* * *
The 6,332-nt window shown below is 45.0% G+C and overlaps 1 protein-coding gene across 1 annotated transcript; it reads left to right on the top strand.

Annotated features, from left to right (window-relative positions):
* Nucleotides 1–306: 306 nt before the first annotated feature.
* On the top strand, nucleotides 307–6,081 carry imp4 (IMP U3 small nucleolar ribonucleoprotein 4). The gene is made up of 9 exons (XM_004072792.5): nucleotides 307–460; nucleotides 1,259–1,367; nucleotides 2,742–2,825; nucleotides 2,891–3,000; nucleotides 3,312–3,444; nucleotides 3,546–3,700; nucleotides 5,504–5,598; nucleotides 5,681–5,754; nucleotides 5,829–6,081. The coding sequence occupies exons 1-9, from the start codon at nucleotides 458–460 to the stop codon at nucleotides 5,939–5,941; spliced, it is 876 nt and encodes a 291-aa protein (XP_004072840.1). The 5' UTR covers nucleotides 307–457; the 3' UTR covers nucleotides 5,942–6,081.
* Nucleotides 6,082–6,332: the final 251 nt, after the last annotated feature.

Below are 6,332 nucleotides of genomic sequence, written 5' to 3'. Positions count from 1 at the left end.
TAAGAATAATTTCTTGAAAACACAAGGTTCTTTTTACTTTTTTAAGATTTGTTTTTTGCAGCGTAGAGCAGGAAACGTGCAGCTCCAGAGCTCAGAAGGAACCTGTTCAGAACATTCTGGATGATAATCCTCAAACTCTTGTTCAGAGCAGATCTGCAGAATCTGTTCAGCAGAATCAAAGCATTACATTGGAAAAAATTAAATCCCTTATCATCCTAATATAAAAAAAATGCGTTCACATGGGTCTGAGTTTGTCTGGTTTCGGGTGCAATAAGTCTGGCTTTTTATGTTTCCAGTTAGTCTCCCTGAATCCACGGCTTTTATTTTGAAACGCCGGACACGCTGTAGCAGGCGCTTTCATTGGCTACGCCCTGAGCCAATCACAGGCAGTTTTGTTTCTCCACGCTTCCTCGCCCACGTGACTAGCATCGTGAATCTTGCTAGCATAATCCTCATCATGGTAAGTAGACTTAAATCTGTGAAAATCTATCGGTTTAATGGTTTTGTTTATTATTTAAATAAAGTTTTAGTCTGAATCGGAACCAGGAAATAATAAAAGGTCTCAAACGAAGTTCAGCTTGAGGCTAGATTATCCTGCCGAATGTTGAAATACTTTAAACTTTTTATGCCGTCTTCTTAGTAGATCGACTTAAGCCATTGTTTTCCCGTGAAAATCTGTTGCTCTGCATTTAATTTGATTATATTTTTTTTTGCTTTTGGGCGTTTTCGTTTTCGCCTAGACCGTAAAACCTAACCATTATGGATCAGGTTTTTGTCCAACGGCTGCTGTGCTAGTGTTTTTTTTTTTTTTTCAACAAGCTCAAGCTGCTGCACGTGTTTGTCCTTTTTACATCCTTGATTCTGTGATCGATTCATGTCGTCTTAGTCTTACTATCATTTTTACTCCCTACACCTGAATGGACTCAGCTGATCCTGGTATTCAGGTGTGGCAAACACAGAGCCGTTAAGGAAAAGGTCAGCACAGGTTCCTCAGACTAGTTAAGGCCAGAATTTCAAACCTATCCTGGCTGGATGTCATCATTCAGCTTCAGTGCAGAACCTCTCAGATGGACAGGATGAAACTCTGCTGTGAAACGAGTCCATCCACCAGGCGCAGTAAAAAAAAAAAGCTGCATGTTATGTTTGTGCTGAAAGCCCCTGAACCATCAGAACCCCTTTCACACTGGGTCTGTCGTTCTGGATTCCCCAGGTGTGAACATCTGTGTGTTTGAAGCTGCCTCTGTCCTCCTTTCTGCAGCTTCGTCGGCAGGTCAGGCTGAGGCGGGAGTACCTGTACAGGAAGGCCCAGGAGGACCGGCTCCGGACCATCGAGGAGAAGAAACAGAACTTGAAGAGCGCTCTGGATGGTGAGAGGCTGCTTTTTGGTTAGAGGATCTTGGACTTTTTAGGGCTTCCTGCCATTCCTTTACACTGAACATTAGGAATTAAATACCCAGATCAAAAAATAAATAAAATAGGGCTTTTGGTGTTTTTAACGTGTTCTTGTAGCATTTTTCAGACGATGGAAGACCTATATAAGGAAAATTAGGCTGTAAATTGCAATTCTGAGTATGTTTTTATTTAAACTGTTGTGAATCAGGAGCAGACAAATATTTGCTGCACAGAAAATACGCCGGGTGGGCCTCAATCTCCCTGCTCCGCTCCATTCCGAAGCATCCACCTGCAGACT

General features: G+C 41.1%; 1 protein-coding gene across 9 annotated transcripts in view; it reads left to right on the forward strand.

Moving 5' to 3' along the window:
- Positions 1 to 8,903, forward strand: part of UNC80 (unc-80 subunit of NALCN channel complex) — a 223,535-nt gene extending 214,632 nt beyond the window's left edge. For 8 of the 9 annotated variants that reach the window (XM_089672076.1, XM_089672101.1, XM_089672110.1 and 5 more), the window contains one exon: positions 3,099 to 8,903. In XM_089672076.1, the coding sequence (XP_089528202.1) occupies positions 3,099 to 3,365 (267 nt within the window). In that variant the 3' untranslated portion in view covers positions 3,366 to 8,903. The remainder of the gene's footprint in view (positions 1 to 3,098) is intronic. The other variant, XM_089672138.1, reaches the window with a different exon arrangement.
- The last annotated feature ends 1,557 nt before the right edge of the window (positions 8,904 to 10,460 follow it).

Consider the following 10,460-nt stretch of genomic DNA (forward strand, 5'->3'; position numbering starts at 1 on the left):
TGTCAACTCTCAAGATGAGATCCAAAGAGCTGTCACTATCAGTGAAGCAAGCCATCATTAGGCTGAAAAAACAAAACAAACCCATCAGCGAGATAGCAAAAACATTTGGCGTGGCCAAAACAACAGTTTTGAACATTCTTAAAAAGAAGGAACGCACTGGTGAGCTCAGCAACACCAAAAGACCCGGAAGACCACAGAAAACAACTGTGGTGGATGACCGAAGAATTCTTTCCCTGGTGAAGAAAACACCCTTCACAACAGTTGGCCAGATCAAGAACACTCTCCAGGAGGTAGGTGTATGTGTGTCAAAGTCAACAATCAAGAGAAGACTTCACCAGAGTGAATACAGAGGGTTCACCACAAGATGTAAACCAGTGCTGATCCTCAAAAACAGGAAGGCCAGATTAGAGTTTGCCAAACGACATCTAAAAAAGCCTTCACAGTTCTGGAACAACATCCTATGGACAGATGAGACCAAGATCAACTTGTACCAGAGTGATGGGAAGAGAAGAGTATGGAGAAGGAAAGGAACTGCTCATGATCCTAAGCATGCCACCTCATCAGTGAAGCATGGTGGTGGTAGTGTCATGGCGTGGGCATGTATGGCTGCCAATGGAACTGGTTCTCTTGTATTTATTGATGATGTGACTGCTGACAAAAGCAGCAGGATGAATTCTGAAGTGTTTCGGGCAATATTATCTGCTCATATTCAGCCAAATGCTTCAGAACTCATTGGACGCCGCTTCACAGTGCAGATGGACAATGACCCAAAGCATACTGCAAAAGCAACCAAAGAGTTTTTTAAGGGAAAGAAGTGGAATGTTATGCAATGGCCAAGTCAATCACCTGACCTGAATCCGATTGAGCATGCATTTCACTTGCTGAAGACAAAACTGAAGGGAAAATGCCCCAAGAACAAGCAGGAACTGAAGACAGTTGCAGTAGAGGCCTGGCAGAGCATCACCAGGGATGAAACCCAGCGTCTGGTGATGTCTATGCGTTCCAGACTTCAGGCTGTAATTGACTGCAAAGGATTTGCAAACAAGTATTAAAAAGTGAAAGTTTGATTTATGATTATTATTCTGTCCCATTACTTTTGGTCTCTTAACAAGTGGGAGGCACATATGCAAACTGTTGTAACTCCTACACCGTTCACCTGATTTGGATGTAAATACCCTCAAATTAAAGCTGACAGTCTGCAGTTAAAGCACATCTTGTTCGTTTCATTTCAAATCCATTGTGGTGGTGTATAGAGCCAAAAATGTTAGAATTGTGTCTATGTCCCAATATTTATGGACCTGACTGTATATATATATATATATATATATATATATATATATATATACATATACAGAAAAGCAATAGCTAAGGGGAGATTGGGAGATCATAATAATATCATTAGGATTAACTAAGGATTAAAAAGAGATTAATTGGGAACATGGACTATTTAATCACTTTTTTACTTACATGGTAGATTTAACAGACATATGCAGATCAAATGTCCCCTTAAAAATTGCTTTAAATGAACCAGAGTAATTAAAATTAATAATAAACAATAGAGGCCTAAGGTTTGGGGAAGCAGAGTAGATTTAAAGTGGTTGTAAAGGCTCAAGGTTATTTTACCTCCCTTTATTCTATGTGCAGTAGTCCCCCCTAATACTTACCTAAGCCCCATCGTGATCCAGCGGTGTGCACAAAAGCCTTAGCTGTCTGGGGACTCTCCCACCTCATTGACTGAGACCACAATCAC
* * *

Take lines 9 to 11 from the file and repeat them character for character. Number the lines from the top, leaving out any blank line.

Moving 5' to 3' along the window:
- Positions 1 to 8,903, forward strand: part of UNC80 (unc-80 subunit of NALCN channel complex) — a 223,535-nt gene extending 214,632 nt beyond the window's left edge. For 8 of the 9 annotated variants that reach the window (XM_089672076.1, XM_089672101.1, XM_089672110.1 and 5 more), the window contains one exon: positions 3,099 to 8,903. In XM_089672076.1, the coding sequence (XP_089528202.1) occupies positions 3,099 to 3,365 (267 nt within the window). In that variant the 3' untranslated portion in view covers positions 3,366 to 8,903. The remainder of the gene's footprint in view (positions 1 to 3,098) is intronic. The other variant, XM_089672138.1, reaches the window with a different exon arrangement.
- The last annotated feature ends 1,557 nt before the right edge of the window (positions 8,904 to 10,460 follow it).